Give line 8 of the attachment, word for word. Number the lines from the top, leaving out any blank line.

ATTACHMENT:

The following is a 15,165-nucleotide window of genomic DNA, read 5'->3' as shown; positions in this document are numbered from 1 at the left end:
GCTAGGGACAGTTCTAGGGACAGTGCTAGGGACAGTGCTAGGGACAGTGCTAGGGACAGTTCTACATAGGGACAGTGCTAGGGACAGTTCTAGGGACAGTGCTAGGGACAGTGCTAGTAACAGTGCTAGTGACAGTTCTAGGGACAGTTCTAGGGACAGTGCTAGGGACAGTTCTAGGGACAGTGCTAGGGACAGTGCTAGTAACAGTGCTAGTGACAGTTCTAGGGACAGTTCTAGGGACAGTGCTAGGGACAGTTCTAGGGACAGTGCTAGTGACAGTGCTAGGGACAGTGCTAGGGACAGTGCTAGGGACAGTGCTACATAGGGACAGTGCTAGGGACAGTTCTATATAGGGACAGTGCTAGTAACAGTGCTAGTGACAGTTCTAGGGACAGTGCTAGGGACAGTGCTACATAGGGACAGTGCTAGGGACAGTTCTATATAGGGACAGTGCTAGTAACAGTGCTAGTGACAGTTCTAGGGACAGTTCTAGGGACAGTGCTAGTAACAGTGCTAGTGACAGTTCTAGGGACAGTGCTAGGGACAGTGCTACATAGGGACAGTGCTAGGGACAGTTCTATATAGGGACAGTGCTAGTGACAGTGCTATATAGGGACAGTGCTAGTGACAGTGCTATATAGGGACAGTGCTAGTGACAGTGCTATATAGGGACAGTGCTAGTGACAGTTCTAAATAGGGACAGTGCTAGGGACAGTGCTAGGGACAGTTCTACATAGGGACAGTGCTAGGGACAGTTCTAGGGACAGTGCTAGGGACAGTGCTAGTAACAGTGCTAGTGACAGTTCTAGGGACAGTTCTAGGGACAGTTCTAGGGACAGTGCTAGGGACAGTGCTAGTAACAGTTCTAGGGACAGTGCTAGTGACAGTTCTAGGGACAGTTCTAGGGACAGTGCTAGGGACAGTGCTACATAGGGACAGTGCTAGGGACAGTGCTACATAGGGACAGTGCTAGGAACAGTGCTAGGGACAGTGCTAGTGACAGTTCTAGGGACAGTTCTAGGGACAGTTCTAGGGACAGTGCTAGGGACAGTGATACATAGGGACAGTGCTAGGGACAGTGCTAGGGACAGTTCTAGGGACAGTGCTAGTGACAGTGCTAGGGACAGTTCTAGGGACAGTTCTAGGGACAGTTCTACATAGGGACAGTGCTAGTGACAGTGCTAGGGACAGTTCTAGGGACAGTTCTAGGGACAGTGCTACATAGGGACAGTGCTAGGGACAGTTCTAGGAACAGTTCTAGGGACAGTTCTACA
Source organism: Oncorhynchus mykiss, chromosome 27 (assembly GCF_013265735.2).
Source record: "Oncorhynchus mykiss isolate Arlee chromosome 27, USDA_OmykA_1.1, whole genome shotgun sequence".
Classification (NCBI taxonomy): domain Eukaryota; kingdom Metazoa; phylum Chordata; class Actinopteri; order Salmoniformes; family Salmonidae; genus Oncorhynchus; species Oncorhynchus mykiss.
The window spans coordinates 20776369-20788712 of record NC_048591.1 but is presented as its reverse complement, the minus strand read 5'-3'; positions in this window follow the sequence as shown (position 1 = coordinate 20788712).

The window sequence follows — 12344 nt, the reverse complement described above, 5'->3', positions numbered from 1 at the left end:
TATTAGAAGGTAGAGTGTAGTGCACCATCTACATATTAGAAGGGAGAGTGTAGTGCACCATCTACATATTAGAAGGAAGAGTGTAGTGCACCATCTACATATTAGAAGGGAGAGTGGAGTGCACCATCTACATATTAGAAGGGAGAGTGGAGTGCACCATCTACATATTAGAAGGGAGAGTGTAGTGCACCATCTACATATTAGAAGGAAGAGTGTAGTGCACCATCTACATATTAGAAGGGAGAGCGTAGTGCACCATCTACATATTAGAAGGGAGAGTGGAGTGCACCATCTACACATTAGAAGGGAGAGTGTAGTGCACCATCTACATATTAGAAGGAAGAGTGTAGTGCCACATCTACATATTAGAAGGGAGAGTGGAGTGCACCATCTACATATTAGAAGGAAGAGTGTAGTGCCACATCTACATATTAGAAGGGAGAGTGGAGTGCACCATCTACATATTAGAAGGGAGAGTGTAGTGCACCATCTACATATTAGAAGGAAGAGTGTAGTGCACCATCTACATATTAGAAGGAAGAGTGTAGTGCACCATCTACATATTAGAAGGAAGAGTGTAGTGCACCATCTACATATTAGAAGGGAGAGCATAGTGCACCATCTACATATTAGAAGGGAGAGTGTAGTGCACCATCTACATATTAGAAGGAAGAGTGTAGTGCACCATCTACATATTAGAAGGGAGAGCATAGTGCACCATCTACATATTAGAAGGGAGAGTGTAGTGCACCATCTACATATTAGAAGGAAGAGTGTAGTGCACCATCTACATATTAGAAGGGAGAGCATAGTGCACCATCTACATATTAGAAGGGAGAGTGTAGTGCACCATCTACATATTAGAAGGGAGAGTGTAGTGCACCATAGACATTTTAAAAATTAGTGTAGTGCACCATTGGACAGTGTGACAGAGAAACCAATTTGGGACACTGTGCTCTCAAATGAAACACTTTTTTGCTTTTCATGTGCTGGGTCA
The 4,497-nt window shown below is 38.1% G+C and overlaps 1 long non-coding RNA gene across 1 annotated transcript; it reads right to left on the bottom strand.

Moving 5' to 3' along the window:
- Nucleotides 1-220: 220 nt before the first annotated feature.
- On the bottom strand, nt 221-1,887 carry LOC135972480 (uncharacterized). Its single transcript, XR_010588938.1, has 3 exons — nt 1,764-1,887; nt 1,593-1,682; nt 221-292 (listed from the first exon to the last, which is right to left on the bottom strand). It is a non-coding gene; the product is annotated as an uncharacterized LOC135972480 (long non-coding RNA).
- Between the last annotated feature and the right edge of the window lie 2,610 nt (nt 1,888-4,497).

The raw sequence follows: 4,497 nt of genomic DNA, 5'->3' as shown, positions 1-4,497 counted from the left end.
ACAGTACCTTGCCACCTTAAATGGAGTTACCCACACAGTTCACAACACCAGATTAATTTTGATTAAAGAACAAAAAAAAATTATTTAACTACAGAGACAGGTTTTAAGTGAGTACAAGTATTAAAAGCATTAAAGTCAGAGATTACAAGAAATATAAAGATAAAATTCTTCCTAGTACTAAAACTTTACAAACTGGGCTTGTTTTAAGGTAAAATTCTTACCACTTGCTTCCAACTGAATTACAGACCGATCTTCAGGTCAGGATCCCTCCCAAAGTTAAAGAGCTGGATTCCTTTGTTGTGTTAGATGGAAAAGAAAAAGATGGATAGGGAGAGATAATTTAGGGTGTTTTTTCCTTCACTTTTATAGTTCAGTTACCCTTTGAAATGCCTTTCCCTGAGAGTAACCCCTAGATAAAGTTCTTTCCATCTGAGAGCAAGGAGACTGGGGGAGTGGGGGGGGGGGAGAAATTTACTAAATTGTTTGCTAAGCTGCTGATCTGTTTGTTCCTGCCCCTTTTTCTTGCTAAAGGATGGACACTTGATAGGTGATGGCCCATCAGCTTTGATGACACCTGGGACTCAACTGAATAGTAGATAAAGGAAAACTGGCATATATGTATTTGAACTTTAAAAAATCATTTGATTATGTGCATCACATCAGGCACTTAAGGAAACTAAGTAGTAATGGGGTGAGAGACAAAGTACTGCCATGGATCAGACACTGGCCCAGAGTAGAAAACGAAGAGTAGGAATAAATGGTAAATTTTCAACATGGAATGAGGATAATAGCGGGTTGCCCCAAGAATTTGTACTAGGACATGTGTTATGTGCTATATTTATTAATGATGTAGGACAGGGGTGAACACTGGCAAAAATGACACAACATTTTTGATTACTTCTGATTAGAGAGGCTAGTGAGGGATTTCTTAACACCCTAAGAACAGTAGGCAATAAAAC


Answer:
TATTAGAAGGTAGAGTGTAGTGCACCATCTACATATTAGAAGGGAGAGTGTAGTGCACCATCTACATATTAGAAGGAAGAGTGTAGTGCACCATCTACATATTAGAAGGGAGAGTGGAGTGCACCATCTACATATTAGAAGGGAGAGTGGAGTGCACCATCTACATATTAGAAGGGAGAGTGTAGTGCACCATCTACATATTAGAAGGAAGAGTGTAGTGCACCATCTACATATTAGAAGGGAGAGCGTAGTGCACCATCTACATATTAGAAGGGAGAGTGGAGTGCACCATCTACACATTAGAAGGGAGAGTGTAGTGCACCATCTACATATTAGAAGGAAGAGTGTAGTGCCACATCTACATATTAGAAGGGAGAGTGGAGTGCACCATCTACATATTAGAAGGAAGAGTGTAGTGCCACATCTACATATTAGAAGGGAGAGTGGAGTGCACCATCTACATATTAGAAGGGAGAGTGTAGTGCACCATCTACATATTAGAAGGAAGAGTGTAGTGCACCATCTACATATTAGAAGGAAGAGTGTAGTGCACCATCTACATATTAGAAGGAAGAGTGTAGTGCACCATCTACATATTAGAAGGGAGAGCATAGTGCACCATCTACATATTAGAAGGGAGAGTGTAGTGCACCATCTACATATTAGAAGGAAGAGTGTAGTGCACCATCTACATATTAGAAGGGAGAGCATAGTGCACCATCTACATATTAGAAGGGAGAGTGTAGTGCACCATCTACATATTAGAAGGAAGAGTGTAGTGCACCATCTACATATTAGAAGGGAGAGCATAGTGCACCATCTACATATTAGAAGGGAGAGTGTAGTGCACCATCTACATATTAGAAGGGAGAGTGTAGTGCACCATAGACATTTTAAAAATTAGTGTAGTGCACCATTGGACAGTGTGACAGAGAAACCAATTTGGGACACTGTGCTCTCAAATGAAACACTTTTTTGCTTTTCATGTGCTGGGTCA